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IN THIS ISSUE

### Guest Editorial

J. Comput. Inf. Sci. Eng. 2008;8(4):040301-040301-2. doi:10.1115/1.3006351.
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Virtual Reality emerged as a new frontier of engineering during the 1990s. The development of the Cave Automatic Virtual Environment (CAVE) and large display systems changed the landscape of many areas of product development, including design of products, visualization of assemblies, and simulation of manufacturing systems and factories. Early applications of such virtual reality systems utilized 3D visualization using stereoscopy and user input devices such as the data glove and wand for interaction. However, it was realized very early during the development of such systems that a key ability lacking in such interactive systems was the lack of sensation of touch—an area that has come to be known as haptics.

Topics: Haptics
Commentary by Dr. Valentin Fuster

### Research Papers

J. Comput. Inf. Sci. Eng. 2008;8(4):041001-041001-7. doi:10.1115/1.2987400.

This paper describes the design of a haptic system that allows the interactive modification of cutter orientation during five-axis finishing cuts with the aim of improving the surface finish quality and collision avoidance strategies. The system supports two haptic models that provide three degree of freedom (DOF) force feedback and 6DOF posture sensing. Details of five key functions of the system are given: (1) a rendering conversion that uses 3DOF (instead of five) force feedback haptic representation, (2) an efficient force feedback design that allows accurate results to be obtained from the user’s manipulation, (3) a fast collision detection scheme that achieves real-time feedback, (4) use of active haptic guidance to assist cutter-path generation, and (5) a design that supports both ball-end and flat-end tools with partial optimization.

Commentary by Dr. Valentin Fuster
J. Comput. Inf. Sci. Eng. 2008;8(4):041002-041002-6. doi:10.1115/1.2987402.

This paper illustrates a novel registration method for augmented reality systems based on multiplanar structures and natural feature tracking. Our method distinguishes itself from other methods in the following ways: First, our method can use arbitrary multiple planes without any information on the physical relationship of the planes. Second, we put forward a new method to establish the world coordinate system. Compared with the traditional method, our approach needs only three noncollinear points of the real world and really enhances the usability of our system. Third, we propose novel classification based local and global tracking strategies to match features between reference images and the current frame directly. Our method casts off the requirement that the initial camera position should be close to the reference images while overcoming the problem of error accumulation. Some experiments have been carried out to demonstrate the validity of the proposed approach.

Commentary by Dr. Valentin Fuster
J. Comput. Inf. Sci. Eng. 2008;8(4):041003-041003-6. doi:10.1115/1.2987403.

Haptic feedback is known to improve teleoperation task performance for a number of tasks, and one important question is which haptic cues are the most important for each specific task. This research quantifies human performance in an assembly task for two types of haptic cues: low-frequency (LF) force feedback and high-frequency (HF) force feedback. A human subjects study was performed with those two main factors: LF force feedback on/off and HF force (acceleration) feedback on/off. All experiments were performed using a three degree-of-freedom teleoperator where the slave device has a low intrinsic stiffness, while the master device on the other hand is stiff. The results show that the LF haptic feedback reduces impact forces, but does not influence low-frequency contact forces or task completion time. The HF information did not improve task performance, but did reduce the mental load of the teleoperator, but only in combination with the LF feedback.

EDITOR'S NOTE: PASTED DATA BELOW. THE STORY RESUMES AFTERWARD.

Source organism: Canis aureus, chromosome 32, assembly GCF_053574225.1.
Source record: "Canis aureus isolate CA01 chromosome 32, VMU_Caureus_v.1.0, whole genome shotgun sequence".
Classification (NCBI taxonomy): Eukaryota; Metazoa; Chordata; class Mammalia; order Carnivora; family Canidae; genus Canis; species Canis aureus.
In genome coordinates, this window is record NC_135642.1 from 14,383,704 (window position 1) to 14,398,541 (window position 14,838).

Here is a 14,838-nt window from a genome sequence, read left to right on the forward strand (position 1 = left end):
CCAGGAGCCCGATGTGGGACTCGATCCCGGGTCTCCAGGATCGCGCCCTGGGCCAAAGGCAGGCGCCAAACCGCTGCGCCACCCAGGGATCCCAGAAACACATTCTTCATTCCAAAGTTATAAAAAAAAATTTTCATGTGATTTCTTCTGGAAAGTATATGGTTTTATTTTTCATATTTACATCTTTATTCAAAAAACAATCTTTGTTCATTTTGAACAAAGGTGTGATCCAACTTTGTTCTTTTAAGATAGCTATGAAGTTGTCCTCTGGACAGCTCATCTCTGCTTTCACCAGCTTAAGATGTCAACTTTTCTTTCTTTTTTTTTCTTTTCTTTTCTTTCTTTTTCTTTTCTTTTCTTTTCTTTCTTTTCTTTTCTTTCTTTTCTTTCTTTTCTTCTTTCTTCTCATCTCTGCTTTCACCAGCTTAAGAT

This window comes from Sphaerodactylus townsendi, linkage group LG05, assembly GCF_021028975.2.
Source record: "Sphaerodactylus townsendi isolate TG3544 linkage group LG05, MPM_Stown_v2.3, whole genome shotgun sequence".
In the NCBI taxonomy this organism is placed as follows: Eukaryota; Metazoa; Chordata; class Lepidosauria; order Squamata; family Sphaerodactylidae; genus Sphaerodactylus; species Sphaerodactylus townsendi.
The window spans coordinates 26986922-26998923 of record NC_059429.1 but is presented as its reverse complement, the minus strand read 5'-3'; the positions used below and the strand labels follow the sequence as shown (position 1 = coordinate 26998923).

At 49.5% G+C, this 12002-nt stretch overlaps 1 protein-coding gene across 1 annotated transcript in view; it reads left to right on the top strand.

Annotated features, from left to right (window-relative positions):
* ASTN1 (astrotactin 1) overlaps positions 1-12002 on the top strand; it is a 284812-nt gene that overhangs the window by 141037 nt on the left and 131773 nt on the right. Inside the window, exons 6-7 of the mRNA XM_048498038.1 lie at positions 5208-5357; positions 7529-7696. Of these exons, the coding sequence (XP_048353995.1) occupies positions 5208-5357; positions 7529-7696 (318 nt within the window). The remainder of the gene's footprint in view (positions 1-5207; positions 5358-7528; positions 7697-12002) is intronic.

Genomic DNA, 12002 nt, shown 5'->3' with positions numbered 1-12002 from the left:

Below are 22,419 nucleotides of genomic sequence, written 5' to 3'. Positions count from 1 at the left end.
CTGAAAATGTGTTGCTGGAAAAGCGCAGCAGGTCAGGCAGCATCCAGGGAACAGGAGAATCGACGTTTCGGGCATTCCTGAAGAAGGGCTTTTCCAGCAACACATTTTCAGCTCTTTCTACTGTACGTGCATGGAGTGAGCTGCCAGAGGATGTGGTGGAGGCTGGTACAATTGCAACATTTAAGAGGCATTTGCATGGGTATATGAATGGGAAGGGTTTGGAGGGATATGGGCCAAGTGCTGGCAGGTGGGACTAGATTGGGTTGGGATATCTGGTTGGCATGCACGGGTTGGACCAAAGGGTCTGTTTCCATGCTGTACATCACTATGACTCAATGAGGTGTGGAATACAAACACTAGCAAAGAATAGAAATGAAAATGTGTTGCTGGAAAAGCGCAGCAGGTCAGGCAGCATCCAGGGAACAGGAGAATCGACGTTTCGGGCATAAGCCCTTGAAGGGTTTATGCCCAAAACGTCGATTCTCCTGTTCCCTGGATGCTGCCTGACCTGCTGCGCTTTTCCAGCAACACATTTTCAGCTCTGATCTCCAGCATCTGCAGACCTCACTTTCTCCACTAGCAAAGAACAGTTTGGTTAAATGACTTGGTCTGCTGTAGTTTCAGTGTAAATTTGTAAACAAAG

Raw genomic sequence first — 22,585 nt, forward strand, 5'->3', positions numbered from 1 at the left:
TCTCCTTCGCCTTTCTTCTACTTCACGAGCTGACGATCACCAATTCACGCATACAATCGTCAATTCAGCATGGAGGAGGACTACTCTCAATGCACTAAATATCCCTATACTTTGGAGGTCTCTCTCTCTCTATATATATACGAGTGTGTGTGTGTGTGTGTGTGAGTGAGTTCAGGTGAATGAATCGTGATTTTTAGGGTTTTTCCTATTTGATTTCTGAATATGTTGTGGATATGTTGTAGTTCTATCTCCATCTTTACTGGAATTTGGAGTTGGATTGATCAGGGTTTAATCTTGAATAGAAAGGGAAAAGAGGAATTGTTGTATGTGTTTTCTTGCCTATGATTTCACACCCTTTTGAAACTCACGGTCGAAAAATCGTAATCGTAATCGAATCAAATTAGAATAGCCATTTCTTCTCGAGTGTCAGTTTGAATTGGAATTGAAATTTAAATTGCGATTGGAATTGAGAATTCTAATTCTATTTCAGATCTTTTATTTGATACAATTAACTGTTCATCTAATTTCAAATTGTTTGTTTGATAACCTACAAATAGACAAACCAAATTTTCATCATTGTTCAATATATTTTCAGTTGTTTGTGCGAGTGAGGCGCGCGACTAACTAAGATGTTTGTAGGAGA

Commentary by Dr. Valentin Fuster
J. Comput. Inf. Sci. Eng. 2008;8(4):041004-041004-11. doi:10.1115/1.2988340.

Commentary by Dr. Valentin Fuster
J. Comput. Inf. Sci. Eng. 2008;8(4):041005-041005-7. doi:10.1115/1.2988341.

This paper presents a novel operational space calibration approach for robotic remote welding based on surface tracking with shared force control. A human-machine shared force controller is designed to combine manual control with local force control. A position-based force control strategy for surface tracking on the constrained motion plane is adopted. A precise method to measure the contact point’s spatial location during the surface tracking process is proposed. The operational space calibration for the $L$-pipe part is solved by direct least-squares fitting algorithm of elliptic tracking trajectory and $L$-pipe part calibration algorithm. The experimental results show that the proposed calibration method can make the operational space model error less than $1mm$, which meets the requirements of carrying out assembling contact tasks during the remote welding process with passive compliance.

Commentary by Dr. Valentin Fuster
J. Comput. Inf. Sci. Eng. 2008;8(4):041006-041006-10. doi:10.1115/1.2988383.

This paper presents a haptic system the authors have developed for shape exploration in the field of industrial design. The system consists of a novel haptic-based digital technology, allowing designers to add the tactile experience to the visual one. The haptic interface developed allows designers to see and haptically feel through free hand motions an object surface during its creation and evolution. The system closes the loop of shape modification and its subsequent evaluation: It is possible to evaluate the “what if” related to a new product shape, applying the modification and comparing the solutions more and more times, and generate and maintain different versions. That improves the level of interaction of designers with the digital models, exploits their skills, and shortens the product development life cycle.